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Accessibility Resources for Gaming

This page includes areas of accessibility to consider for tabletop role-playing games, podcasts that address accessibility in tabletop role-playing games, and links to a broad range of gaming accessibility resources which includes resources for board games and live action role-play.


Decolonizing Games Resource List

As a game designer I’ve spent a lot of time thinking about what it means to decolonize my game system, its setting, and the individual games that I play. There are some great resources out there for this, but it is easy to miss things because decolonization has a lot of different parts and there aren’t any comprehensive resources on it (at least, not any that I could find). So I’m making one here.


Lasers & Feelings Hacks

All of these games are based on Lasers & Feelings, which is is a free, one-page game system by John Harper that creates science fiction stories much like campy Star Trek episodes. The hacks (altered versions of the game) take place in a wide range of different genres, including space garbage collectors, mouse wrestlers, monster hunters, Doctor Who, spy dramas, muppet babies, witches in World War II, Ghostbusters, steampunk adventures, cybernetically–augmented deer with a guns, magical girls, and wizard schools. If you are looking for a free, rules-light game in a specific genre, this list is a great place to start.


Ableist Trope of the Week Series

This series discusses harmful patterns in the representation of disability. It is designed to be useful to both writers and game masters. One of the unique things about this series is that it doesn’t just describe what the pattern is and why it is a problem, it also focuses on how to know if you are following one of these patterns and what to do differently.


Addressing Ableism in Tabletop Role-playing Games

A new series that aims to identify ableism in the core content of tabletop role-playing games, including game mechanics and central setting elements. There will be brief discussion on the reasons these game elements are a problem. However the focus will be on identifying a list of options for ways that participants can alter these games to reduce or remove this ableism.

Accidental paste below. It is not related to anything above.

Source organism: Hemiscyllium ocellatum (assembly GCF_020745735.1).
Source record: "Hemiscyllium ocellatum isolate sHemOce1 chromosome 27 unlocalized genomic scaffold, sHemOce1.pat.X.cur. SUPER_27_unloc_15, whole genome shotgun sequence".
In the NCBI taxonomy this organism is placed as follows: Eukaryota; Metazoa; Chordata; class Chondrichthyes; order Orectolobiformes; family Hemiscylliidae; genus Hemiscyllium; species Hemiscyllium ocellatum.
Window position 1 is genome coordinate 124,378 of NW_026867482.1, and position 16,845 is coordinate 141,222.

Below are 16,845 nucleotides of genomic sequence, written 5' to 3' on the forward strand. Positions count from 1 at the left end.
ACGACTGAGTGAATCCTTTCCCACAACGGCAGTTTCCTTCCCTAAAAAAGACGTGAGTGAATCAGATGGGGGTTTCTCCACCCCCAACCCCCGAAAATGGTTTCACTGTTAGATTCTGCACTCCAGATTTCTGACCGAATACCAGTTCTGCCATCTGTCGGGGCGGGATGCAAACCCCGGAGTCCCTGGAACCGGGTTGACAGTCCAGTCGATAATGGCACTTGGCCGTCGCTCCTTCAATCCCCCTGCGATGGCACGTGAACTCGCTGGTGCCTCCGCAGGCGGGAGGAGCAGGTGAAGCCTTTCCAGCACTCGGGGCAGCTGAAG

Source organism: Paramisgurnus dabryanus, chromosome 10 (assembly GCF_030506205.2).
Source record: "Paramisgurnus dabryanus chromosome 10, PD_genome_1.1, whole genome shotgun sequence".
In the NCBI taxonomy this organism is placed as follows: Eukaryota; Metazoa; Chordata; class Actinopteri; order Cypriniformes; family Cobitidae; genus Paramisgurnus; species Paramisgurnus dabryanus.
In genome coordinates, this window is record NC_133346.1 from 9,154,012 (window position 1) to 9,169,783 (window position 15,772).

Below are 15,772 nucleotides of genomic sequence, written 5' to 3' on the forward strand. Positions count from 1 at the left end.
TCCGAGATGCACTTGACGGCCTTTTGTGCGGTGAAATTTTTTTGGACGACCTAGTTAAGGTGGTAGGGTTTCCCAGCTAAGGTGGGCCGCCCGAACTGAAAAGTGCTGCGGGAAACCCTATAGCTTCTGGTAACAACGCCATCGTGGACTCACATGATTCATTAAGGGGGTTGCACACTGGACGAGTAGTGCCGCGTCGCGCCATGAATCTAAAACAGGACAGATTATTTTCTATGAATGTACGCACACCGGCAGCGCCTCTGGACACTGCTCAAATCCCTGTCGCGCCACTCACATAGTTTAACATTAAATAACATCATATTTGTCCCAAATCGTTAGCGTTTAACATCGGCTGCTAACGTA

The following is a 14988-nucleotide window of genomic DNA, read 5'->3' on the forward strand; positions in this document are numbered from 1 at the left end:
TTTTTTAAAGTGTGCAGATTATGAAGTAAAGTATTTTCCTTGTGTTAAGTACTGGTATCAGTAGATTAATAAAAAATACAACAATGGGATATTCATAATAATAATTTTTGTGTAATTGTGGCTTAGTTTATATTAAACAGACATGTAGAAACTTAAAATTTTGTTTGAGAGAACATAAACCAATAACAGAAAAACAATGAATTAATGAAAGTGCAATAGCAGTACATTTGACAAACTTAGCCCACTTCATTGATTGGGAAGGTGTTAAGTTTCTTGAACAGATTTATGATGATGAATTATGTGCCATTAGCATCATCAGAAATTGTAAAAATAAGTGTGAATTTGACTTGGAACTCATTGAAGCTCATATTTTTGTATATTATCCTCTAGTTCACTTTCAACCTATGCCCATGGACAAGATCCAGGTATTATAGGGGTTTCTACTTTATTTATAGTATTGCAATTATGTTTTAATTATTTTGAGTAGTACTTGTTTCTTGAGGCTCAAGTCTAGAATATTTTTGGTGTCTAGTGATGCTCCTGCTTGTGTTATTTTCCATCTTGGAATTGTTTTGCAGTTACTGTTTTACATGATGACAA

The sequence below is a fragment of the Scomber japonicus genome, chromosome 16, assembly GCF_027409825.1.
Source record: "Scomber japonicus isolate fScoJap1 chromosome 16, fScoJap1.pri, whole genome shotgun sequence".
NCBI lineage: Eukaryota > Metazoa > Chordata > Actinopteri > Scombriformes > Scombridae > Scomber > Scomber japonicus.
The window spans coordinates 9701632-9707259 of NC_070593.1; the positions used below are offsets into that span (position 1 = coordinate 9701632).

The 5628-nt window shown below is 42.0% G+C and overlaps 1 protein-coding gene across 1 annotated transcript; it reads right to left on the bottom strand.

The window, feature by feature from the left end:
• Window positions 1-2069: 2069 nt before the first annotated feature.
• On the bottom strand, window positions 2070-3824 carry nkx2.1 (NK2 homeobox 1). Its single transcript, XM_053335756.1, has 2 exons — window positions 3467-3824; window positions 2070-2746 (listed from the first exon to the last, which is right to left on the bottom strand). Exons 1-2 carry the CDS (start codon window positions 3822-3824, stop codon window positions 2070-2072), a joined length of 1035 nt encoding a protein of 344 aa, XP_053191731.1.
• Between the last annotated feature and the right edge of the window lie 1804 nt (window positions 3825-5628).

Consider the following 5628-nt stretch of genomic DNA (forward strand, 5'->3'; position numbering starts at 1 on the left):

Writing Advice

I have been collaborating with the folks at the Mythcreants blog for the past three years and I’m currently acting as their disability consultant. In this role I am giving detailed feedback and suggestions on articles that discuss disability representation and I am answering reader questions about portraying disability. This page is a collection of those articles.


Podcasting How To

For those situations where it is hard to find all of the steps for doing something in one place, I’ve made my own personal step-by-step guides. I’ve decided to make some of these available here in the hope that they will make it easier for others.


Making RPG Podcasts Accessible

This is an in-progress (some rough sections), detailed list of notes and resources for my “Making RPG Podcasts Accessible” workshop. It covers what accessibility is, what ableism is, different experiences of disability that are important to know about, how to make a podcast accessible to disabled audience members, techniques for including disabled participants, how to deal with game systems that don’t handle disability well, how to create disabled player characters that are respectful representations of disability, and negative patterns of representation to avoid.


Disability Consultants for Geeky Projects

From tabletop role-playing games to comics to board games to twitch channels, there are lot new and exciting geeky projects being produced by creators big and small. However many of these projects aren’t fully accessible to disabled participants and audience members. The best way to change this is to get people with disabilities involved in creating these projects. The Disability Consultants for Geeky Projects List is designed to raise awareness of the many people doing this important work, help people connect with each other, and help creators find disability consultants who are a good fit for their projects.


Anxiety Tools

So often in stories characters struggle with anxiety on their own, without the support of therapists, doctors, or psychiatrists. This makes me think that a lot of people in the real world are struggling on their own, without the kind of support that has made such a difference in my own life. Here I am sharing some of my personal tools for dealing with anxiety in the hope that people will understand the sorts of things that are possible with good quality medical help.


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